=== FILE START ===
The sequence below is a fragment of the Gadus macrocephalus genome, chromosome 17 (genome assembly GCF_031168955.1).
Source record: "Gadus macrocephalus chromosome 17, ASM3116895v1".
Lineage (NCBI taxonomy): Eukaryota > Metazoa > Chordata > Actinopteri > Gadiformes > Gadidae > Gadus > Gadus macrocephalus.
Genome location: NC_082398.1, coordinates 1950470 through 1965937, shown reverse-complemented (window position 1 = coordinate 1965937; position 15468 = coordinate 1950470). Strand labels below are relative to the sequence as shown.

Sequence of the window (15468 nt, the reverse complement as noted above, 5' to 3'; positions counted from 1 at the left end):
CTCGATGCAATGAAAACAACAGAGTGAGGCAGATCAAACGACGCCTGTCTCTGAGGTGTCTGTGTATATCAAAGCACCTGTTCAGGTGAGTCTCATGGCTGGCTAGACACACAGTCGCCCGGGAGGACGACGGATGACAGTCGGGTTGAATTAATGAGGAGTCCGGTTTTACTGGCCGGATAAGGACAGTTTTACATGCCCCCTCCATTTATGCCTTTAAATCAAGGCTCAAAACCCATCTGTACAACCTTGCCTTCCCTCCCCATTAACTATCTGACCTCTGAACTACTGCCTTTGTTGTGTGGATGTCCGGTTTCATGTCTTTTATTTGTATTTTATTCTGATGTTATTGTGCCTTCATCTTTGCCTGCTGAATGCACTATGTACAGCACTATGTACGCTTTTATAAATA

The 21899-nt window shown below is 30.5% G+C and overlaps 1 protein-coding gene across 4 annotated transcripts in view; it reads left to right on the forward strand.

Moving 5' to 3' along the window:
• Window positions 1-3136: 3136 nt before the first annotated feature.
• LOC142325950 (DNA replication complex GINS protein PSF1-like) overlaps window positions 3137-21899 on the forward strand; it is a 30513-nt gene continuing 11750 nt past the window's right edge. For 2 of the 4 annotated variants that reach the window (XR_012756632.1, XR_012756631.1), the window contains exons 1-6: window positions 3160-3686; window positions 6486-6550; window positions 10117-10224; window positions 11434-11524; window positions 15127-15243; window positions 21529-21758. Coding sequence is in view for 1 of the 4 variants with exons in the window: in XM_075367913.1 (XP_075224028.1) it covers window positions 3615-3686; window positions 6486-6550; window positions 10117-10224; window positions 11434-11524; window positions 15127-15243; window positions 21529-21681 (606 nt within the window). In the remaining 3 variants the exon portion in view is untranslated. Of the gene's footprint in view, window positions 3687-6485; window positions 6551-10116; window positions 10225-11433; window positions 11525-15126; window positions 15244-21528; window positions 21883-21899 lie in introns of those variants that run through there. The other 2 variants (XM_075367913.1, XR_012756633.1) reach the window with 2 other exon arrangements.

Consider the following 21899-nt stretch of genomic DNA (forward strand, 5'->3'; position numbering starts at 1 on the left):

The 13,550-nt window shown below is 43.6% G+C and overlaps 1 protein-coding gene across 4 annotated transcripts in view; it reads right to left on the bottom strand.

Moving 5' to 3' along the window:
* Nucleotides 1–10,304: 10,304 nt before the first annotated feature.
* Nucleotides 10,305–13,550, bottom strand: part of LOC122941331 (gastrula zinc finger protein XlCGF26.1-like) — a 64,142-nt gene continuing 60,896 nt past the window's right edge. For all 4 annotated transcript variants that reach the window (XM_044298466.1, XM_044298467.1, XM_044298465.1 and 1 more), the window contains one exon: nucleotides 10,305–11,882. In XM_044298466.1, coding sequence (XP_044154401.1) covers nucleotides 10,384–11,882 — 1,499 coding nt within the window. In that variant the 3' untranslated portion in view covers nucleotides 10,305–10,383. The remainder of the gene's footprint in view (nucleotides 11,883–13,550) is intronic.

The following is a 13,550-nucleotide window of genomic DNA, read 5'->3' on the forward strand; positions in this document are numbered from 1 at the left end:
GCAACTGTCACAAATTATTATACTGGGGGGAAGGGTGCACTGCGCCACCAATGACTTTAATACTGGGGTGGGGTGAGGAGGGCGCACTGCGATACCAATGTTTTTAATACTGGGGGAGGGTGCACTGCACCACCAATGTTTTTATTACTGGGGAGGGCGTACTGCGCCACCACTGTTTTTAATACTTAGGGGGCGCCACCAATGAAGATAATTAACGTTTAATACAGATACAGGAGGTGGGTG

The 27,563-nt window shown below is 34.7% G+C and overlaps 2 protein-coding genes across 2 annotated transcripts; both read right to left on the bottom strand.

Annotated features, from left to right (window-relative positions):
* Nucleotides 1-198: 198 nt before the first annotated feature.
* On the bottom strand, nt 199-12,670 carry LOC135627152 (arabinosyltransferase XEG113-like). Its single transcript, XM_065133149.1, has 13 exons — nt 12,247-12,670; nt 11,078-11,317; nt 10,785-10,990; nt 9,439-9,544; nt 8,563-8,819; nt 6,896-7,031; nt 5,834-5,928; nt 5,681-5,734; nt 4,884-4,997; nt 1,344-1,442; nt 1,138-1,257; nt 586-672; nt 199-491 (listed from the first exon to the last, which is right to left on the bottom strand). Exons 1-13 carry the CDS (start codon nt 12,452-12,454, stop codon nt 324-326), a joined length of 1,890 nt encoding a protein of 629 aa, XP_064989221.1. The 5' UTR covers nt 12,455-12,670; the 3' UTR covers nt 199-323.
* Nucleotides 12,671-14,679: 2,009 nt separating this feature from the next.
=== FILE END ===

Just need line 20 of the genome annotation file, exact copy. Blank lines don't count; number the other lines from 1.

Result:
* Nucleotides 1-198: 198 nt before the first annotated feature.